PowerShell for Windows Admins


August 29, 2019  11:25 AM

Testing Windows activation

Richard Siddaway Richard Siddaway Profile: Richard Siddaway
CIM, Powershell

Testing Windows activation from PowerShell involves a little dive into CIM (WMI).

At its simplest a function like this

function test-activation {

$ta = Get-CimInstance -ClassName SoftwareLicensingProduct -Filter “PartialProductKey IS NOT NULL” |
Where-Object -Property Name -Like “Windows*”

if ($ta.LicenseStatus -eq 1) {$true} else {$false}
}

Checks the SoftwareLicensingProduct class for instances with a Partial product key. Where-Object filters on the Name of the product. It has to start with Windows.

If the LicenseStatus equals 1 then Windows is activated – otherwise it isn’t

August 29, 2019  9:21 AM

Get-AdUser in PowerShell Core

Richard Siddaway Richard Siddaway Profile: Richard Siddaway
Active Directory, Powershell

There has been a problem with Get-ADUser in PowerShell core such that

Get-ADUser -Identity Richard -Properties *

Throws an error.

The problem is in .NET Core and affects a small number of properties including ProtectedFromAccidentalDeletion

The underlying .NET Core issue has been fixed and PowerShell v7 preview 3 on Windows 10.0.18362 will successfully run the command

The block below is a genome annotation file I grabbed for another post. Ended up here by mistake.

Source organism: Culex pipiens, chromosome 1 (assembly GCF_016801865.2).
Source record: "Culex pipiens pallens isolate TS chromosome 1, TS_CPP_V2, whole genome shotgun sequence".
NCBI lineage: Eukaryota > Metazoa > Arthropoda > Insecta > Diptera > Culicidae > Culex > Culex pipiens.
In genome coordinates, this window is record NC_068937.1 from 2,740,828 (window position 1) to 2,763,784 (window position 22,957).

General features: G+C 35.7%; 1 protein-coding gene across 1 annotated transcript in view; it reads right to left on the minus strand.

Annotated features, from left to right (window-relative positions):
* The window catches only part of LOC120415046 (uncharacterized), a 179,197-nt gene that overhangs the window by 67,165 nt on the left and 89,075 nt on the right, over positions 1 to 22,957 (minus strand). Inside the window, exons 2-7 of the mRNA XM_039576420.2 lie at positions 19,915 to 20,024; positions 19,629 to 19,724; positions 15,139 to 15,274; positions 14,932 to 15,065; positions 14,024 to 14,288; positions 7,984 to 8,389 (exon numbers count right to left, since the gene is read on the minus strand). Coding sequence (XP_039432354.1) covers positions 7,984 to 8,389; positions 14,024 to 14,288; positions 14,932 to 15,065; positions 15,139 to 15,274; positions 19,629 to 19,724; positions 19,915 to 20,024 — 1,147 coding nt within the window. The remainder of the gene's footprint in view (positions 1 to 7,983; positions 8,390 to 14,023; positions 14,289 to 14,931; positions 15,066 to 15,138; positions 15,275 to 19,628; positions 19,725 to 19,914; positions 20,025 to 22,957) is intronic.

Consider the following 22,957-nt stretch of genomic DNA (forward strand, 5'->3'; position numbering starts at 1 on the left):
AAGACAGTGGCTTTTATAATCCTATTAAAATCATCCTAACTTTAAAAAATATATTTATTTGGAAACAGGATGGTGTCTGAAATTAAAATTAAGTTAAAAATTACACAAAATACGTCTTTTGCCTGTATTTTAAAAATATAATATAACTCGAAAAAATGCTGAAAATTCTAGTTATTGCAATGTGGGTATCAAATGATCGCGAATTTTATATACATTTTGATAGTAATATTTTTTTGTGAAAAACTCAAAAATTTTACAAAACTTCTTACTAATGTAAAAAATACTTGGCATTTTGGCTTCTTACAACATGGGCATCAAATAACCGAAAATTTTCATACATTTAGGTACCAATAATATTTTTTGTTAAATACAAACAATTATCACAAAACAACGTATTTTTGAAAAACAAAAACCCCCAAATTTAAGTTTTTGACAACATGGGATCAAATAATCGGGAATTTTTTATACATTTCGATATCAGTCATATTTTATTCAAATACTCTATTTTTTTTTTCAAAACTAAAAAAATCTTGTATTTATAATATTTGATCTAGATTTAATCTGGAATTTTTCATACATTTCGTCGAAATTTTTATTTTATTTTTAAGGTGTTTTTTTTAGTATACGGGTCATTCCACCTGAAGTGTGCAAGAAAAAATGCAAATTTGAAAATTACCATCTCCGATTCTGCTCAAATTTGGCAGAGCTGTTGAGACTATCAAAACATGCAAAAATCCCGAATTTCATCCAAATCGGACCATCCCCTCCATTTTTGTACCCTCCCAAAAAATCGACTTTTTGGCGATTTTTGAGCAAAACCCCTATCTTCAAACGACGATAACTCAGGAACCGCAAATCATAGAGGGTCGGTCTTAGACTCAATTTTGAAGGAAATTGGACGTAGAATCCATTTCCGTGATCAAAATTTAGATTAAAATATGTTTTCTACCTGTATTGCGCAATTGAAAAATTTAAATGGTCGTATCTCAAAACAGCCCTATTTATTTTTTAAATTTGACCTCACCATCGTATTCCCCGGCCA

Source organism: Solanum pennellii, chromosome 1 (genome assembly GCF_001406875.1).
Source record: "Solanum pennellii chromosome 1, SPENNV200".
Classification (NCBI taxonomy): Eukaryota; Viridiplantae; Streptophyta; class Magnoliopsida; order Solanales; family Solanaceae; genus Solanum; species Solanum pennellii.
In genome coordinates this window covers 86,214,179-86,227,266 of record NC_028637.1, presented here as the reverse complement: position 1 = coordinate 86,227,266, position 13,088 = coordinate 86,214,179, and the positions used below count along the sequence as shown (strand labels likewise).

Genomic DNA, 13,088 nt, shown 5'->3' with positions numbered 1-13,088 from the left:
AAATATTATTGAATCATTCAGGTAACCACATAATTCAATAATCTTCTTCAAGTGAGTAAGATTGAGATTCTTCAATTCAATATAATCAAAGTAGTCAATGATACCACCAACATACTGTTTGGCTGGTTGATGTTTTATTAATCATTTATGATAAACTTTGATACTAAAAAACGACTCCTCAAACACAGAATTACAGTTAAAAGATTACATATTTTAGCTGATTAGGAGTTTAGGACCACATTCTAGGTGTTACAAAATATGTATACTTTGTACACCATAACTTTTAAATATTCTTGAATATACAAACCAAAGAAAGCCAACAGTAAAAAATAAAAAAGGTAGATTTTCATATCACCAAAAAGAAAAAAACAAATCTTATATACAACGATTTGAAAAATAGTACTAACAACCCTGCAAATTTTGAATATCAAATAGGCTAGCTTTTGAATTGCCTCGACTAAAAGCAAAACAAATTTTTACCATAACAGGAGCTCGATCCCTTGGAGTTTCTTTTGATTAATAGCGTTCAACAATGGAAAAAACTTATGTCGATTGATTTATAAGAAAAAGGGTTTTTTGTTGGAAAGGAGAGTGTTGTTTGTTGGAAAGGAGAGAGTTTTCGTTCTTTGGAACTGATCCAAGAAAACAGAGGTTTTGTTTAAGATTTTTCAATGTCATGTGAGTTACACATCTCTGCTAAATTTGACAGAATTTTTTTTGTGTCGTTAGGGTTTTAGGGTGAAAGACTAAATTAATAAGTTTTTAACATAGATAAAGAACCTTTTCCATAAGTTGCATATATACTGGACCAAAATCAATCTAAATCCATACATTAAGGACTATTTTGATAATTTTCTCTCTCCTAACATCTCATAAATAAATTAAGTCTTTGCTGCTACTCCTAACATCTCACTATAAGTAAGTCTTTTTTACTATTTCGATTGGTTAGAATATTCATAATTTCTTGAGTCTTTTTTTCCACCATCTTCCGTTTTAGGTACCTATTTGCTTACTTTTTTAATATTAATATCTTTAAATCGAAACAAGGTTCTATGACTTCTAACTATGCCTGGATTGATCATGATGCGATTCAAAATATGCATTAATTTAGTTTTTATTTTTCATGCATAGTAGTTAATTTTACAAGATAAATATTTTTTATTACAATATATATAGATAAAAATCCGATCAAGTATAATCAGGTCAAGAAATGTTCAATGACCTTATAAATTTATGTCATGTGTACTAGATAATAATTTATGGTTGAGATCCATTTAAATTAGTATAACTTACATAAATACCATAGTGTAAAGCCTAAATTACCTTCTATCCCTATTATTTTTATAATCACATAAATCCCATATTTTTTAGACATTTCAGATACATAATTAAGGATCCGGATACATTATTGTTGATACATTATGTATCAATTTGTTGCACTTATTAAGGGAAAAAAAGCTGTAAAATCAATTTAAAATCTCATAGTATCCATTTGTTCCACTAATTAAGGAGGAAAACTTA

August 28, 2019  12:06 PM

Windows Terminal v0.4.2382.0

Richard Siddaway Richard Siddaway Profile: Richard Siddaway
Powershell

Windows Terminal v0.4.2382.0 has ben released to the Microsoft store. if you have Windows Terminal installed it should automatically update for you.

Copying out of a window using the keyboard shortcuts now works – thank you – that makes the whole thing much more usable.

I can’t seem to find a way to make the font have a bold face which is really good for demonstrations.

Windows terminal automatically picks up my Windows v6.2 and Windows PowerShell v5.1 instances as well as WSL and the command line. PowerShell v7 previews are ignored but could be configured manually. Given the rate of change in the preview versions not sure that its a good idea to add them to the terminal setup.

So far the experience is reasonably positive for a product still under development.